Not Sexual: Exploring Asexuality Across Disciplines
Asexual reproduction is primarily defined by what it is not. It is not sexual reproduction in which the gametes and genetic material of two individuals combine to generate an offspring. Instead, a single asexual organism can divide, bud, extend, fragment, or clone itself, all without the need for sex. The various forms of asexual reproduction are happening all around us, all the time—albeit mostly microscopically. Curiously, it is only when animals we expect to have sex, but don’t, that this form of reproduction becomes a source of fascination. Crayfish, snakes, lizards, and sharks, among others, each find their way into the headlines when it has been discovered that a female has somehow managed to give birth without the presence of any males.
Asexual animals come into the scientific and public imagination as dead-ends, scandals, ghosts, invaders, thiefs, parasites, amazons, representatives of women’s liberation, or the embodiment of feminist utopias. In this way, these animals become aberrations, small minorities and exceptions, caricatures, rather than indications of how the forms and modes of reproduction do not always fit neatly into the categories delineated by scientists. Hidden within the dominant narrative that systems are either sexual or asexual is a tacit acceptance—and reliance—on a binary that ultimately reduces awareness and acceptance of the variation in reproductive modes.
This binary construction of reproductive modes—”sexual” and “asexual”—is largely maintained despite the identification of species that fall outside of or in between these categories. For example, through facultative parthenogenesis, an animal can switch between sexual and asexual reproduction. In hybridogenesis, meanwhile, asexual animals may require mating, fertilization, or even the formation of hybrids with closely-related sexual species, but they may not undergo the requisite genome mixing for actions to qualify as “sex.” These forms and variations of reproduction, and their many different names, are even more numerous among non-animal organisms.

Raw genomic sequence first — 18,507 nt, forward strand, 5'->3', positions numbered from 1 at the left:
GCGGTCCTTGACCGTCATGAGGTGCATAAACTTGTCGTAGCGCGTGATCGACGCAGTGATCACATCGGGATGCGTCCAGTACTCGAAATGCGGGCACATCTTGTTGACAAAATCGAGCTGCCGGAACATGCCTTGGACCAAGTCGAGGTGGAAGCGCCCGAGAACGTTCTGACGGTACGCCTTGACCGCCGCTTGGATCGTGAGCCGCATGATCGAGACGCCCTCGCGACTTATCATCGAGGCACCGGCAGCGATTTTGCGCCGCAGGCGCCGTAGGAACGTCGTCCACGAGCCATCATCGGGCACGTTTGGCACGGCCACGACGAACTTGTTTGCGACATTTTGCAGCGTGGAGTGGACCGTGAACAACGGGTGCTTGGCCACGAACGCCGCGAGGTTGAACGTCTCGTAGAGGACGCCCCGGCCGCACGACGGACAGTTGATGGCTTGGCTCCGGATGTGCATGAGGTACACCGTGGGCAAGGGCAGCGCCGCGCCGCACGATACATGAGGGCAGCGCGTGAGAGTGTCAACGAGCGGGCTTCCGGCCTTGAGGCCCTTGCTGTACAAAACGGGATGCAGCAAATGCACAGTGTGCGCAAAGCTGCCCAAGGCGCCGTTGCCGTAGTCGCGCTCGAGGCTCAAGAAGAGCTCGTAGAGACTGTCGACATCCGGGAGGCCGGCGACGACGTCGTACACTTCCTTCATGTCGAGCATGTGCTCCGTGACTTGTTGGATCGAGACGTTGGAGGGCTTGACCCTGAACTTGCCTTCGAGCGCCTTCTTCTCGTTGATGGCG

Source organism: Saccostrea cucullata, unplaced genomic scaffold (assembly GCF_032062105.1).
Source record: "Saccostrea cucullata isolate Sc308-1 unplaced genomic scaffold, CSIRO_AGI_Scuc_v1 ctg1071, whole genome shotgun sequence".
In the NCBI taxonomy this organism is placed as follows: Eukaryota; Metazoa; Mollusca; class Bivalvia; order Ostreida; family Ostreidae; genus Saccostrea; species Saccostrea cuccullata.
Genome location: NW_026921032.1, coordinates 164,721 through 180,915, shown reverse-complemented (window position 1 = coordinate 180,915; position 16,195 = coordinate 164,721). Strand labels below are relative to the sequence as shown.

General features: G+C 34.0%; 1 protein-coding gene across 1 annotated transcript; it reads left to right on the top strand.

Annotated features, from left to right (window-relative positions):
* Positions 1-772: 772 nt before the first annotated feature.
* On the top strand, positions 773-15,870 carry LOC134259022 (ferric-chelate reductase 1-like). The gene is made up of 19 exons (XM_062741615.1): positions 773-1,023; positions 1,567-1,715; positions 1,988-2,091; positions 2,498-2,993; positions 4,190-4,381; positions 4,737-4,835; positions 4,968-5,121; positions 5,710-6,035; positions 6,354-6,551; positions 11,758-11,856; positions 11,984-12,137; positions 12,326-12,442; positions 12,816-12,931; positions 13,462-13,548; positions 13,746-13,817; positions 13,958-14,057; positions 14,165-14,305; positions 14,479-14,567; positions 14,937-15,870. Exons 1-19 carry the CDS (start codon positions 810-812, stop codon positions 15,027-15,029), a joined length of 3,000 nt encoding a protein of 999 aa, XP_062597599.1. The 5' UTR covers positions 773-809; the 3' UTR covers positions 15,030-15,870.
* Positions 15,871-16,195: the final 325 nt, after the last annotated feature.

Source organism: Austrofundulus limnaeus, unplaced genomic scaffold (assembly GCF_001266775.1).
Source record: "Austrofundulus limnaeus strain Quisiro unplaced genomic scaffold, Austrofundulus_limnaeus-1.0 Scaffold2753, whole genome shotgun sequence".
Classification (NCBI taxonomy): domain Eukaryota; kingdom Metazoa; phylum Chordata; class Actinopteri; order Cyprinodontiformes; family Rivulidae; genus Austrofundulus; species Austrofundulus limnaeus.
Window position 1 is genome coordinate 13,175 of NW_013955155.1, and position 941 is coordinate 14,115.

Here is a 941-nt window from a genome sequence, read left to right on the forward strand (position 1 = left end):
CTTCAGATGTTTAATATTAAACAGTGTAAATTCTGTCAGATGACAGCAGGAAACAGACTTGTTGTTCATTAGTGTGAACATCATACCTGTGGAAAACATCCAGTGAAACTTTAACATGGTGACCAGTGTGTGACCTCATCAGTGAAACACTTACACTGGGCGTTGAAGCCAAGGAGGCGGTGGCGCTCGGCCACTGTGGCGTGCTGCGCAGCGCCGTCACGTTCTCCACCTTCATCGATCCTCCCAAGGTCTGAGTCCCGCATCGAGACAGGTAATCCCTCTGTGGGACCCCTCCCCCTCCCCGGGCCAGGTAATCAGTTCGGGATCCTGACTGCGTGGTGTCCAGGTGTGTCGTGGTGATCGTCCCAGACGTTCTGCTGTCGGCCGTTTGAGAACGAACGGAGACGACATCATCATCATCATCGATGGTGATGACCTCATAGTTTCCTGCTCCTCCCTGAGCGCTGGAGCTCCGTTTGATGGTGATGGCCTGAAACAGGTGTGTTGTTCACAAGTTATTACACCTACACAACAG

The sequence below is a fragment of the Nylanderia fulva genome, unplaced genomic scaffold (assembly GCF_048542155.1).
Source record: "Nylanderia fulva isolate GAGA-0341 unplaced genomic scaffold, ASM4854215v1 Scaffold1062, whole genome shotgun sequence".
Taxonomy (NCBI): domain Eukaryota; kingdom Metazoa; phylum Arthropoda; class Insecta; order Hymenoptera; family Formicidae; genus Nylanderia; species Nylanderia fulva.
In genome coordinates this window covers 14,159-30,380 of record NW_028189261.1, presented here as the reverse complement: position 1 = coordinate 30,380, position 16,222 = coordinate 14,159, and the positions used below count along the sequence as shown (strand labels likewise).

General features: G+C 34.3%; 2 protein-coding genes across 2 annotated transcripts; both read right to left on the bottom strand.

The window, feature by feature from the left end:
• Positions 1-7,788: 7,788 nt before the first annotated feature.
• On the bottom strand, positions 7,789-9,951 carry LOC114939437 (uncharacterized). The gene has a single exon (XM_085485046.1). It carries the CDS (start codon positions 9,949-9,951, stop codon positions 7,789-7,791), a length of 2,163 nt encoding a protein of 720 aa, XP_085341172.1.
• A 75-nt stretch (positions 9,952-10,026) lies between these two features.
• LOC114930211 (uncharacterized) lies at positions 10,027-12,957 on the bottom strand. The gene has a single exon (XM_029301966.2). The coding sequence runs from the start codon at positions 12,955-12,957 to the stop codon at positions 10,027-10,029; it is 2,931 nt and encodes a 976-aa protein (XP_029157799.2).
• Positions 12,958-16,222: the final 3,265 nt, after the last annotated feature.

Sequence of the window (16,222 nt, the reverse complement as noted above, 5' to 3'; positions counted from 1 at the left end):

Queer and feminist theory critiques of the cultural norms entrenched in sex-related scientific research have helped introduce scientists to new ways of thinking, describing, and engaging with various aspects of sex and reproduction. However, these works continue to primarily focus on sexual species. As a result, asexual reproduction has often been overlooked in these conversations, mirroring the similar exclusion that asexuality has often experienced on the spectrum of queerness. In other words, the tensions of trying to engage in the full possibilities of asexual reproduction within a prescriptive scientific context rooted in sexual reproduction have many parallels in the discourse around asexuality, too.
The work of both the asexuality community and scholars across multiple disciplines has made it possible to question the centrality of sexuality/sexual reproduction and, in turn, more fully understand asexuality/asexual reproduction. Women’s, Gender, and Sexuality scholar Kristina Gupta, for instance, has developed the term “compulsory sexuality” as an analytical tool to interrogate how sexuality is culturally presumed and enforced. Gupta and other scholars also recognize that while sexuality is mandated for some groups or individuals, it is simultaneously denied to others, such as plants.